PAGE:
Inspiration is an elusive sensation with the power to move our minds and our emotions. It may be captured in a sunset or a child’s smile or a rainbow. We may be inspired by a famous person or a person doing an heroic act or a close friend or a family member. Inspiration may touch our creative talent or our hearts or our self-image. It has the ability to come as a jolt or make the hair stand up on the backs of our necks or sweep over us and fill our souls. Yes, it’s out there.
Sometimes inspiration is a short burst, born from a quotation or a saying or a sentence we’ve read. “Thought bites” we file in our memories or tack on our bulletin boards or write on post-its and stick on our computers. Some of mine:
Don’t tell me the moon is shining; show me the glint of light on broken glass. – Anton Chekov
Let each become all he is capable of being. (My undergraduate school motto.)
You is kind. You is smart. You is important. From The Help by Kathryn Stockett.
As writers, we may experience inspiration in another way. It occurs when something triggers an idea and makes us want to start a story, develop a character, write a scene, or find words to a poem. The trigger could be anything. A person, an event, a landscape, an object, a natural wonder, a place, a work of art, a picture, a conversation, a headline. A thought. Whatever it is, it strikes or nudges and … won’t leave.
I found this to be true with Monet’s water lily paintings and Sylvia Shaw Judson’s statue Bird Girl. They brought my words to paper:
on a gallery wall
mint echoes emerald
mauve begets pink
water sings light
little Bird Girl
bronze patina mellowed
in the cemetery garden
a sip of fresh water
small creatures venture
The picture Nighthawks by Edward Hopper has always attracted me. There’s a story here. But whose story is it, from whose point-of-view? The man sitting alone at the coffee shop counter with his back to the world? The man who works behind the counter? The other man? The woman? Where is this place? If I choose the solitary man, why is he there? Where has he been? Where is he going? What does he want? What obstacles stand in his way? I am curious to discover the story. To explore “What if …. ”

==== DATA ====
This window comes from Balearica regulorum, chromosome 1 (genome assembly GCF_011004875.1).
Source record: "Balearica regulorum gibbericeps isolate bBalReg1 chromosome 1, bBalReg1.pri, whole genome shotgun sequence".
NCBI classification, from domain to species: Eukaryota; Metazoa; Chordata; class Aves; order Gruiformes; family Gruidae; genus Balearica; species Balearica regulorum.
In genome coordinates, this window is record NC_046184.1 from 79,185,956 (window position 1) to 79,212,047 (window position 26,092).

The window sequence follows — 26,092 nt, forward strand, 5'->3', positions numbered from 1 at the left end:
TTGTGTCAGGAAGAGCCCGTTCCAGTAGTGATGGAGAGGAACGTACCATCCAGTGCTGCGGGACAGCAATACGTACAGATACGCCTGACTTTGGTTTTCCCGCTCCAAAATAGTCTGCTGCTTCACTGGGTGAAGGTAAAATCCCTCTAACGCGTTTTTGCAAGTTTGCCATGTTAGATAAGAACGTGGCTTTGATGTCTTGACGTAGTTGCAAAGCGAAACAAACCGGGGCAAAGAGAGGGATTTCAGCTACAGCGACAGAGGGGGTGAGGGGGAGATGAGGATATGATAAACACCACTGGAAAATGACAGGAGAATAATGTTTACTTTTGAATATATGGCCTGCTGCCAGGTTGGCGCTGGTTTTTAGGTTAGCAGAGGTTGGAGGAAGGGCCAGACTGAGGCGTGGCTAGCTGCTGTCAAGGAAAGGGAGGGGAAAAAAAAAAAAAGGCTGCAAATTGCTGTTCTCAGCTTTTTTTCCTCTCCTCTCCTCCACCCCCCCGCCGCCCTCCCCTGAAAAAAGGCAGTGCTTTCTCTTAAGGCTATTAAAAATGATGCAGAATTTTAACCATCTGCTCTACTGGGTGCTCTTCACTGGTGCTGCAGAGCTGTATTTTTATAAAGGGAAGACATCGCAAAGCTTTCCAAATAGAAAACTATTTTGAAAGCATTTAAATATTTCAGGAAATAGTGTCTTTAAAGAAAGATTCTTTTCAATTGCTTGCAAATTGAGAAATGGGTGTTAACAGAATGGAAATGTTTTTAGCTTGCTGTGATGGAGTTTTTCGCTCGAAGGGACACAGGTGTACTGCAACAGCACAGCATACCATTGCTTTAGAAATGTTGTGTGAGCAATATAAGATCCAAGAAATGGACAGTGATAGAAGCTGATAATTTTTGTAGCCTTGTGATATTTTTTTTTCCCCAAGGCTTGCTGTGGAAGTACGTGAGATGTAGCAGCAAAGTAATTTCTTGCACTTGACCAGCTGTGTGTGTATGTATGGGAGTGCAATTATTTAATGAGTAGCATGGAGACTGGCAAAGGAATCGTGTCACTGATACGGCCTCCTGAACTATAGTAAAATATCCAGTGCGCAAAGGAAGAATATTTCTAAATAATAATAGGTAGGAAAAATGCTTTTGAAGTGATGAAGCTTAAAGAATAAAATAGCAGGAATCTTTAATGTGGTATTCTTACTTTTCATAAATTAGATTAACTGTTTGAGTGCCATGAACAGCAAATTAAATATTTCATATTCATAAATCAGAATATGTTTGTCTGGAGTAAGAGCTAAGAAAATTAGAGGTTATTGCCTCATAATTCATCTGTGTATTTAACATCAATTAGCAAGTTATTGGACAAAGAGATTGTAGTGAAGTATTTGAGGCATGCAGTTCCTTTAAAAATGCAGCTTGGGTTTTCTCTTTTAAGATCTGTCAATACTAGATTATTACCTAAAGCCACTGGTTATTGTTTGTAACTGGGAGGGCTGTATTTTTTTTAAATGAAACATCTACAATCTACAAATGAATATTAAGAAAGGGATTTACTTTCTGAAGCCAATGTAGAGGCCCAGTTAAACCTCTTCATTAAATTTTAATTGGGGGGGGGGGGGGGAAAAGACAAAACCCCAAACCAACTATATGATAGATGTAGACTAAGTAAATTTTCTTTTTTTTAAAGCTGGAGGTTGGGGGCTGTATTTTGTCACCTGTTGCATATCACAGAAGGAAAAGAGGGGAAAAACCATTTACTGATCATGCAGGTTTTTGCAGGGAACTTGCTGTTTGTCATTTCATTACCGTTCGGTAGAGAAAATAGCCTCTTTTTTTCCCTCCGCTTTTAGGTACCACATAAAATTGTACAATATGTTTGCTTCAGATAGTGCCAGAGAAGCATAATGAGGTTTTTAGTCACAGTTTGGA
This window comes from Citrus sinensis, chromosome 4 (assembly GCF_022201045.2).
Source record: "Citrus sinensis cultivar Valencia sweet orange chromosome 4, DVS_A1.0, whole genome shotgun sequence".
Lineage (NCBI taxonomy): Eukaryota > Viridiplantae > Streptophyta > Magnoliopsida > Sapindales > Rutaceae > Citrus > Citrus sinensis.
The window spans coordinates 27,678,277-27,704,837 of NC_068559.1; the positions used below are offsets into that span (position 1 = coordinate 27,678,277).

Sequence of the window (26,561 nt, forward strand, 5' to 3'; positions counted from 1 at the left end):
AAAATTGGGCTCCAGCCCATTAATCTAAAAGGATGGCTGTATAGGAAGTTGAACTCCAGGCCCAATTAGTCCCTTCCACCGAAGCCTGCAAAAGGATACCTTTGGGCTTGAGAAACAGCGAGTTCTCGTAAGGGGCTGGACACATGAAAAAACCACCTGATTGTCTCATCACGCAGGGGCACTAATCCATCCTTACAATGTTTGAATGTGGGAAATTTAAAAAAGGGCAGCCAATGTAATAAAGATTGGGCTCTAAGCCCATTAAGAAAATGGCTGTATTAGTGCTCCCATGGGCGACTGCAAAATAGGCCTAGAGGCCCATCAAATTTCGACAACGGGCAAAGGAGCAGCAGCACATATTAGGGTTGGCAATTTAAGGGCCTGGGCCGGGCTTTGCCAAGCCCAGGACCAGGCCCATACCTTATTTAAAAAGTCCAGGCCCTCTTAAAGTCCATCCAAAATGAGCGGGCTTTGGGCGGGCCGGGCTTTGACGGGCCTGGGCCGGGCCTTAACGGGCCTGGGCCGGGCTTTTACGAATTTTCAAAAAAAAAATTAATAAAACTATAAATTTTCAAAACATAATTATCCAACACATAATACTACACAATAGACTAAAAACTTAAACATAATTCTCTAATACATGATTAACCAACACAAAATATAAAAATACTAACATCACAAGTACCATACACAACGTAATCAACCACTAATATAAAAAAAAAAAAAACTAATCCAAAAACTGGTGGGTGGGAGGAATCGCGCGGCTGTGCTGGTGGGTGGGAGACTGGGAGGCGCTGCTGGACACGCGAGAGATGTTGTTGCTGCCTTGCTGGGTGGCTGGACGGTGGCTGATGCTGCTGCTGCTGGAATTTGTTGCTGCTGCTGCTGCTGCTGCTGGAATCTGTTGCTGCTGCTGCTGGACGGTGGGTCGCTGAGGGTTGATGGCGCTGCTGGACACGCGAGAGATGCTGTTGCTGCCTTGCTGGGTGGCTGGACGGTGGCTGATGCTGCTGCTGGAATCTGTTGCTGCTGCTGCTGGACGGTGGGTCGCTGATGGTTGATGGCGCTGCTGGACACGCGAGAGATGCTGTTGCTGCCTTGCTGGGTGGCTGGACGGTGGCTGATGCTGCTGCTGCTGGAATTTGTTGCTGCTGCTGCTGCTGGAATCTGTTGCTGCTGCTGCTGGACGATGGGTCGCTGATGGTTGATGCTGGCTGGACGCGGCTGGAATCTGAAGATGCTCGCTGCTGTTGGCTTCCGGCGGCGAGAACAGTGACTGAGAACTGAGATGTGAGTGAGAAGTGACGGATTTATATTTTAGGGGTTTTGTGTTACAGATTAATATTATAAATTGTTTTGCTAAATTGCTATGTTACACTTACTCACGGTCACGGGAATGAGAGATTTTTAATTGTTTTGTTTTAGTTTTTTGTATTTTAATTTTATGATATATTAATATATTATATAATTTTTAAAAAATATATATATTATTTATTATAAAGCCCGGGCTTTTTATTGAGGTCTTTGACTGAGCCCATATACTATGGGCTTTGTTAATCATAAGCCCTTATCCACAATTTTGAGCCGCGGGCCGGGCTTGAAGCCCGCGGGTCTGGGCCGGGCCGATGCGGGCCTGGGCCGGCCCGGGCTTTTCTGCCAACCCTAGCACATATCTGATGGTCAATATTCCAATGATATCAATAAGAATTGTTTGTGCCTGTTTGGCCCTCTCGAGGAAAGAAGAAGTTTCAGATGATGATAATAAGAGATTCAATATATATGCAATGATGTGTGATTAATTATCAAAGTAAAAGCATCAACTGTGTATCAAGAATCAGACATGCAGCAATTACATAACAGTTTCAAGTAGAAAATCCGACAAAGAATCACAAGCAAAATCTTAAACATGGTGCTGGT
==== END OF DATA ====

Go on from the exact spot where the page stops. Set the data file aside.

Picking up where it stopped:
Other times something just moves us. For example, a piece of art. However, describing what I see in a piece of art and how it makes me feel or how it inspires me is a subjective venture. Chances are it’s not what someone else sees or feels. And there in lies the joy of art. Each piece “speaks” to a person differently.
The original lithograph below is by Navajo artist R. C. Gorman. It hangs in our living room. Every time I look at it, I feel the remoteness of the setting, the harshness of the land, and the strength, patience, and courage of the women. And, strangely, a peacefulness.
The women appear to be resting or waiting. Perhaps they are reflecting on the day’s events. The sky seems filled with a hopeful light, even though life may be hard, the terrain demanding. The lone pottery piece speaks of purpose, of a way of life, and traditions. Their lives are built on the past and carry on to the future.
An interesting aside. The lithograph is framed in koa wood, native to Hawaii. The word koa in Hawaiian means brave or warrior. Chinle is the Navajo word for “flowing out.”
In today’s terms, I find the picture encouraging. We continue to survive, discover, and create. Despite the difficulties of the times, we find our patience, strength, and endurance. We learn and grow by reflecting on our lives or our goals or our situation. We build on gifts of past generations and our contributions become gifts to share with the future.
Gorman works with little form but captures much content. This work of art generates a feeling of peaceful reflection, of hope. It inspires me to seek and keep discovering the better part of me.
Does a higher power put us in inspiration’s path? I think so. All we have to do is listen. And allow ourselves to feel.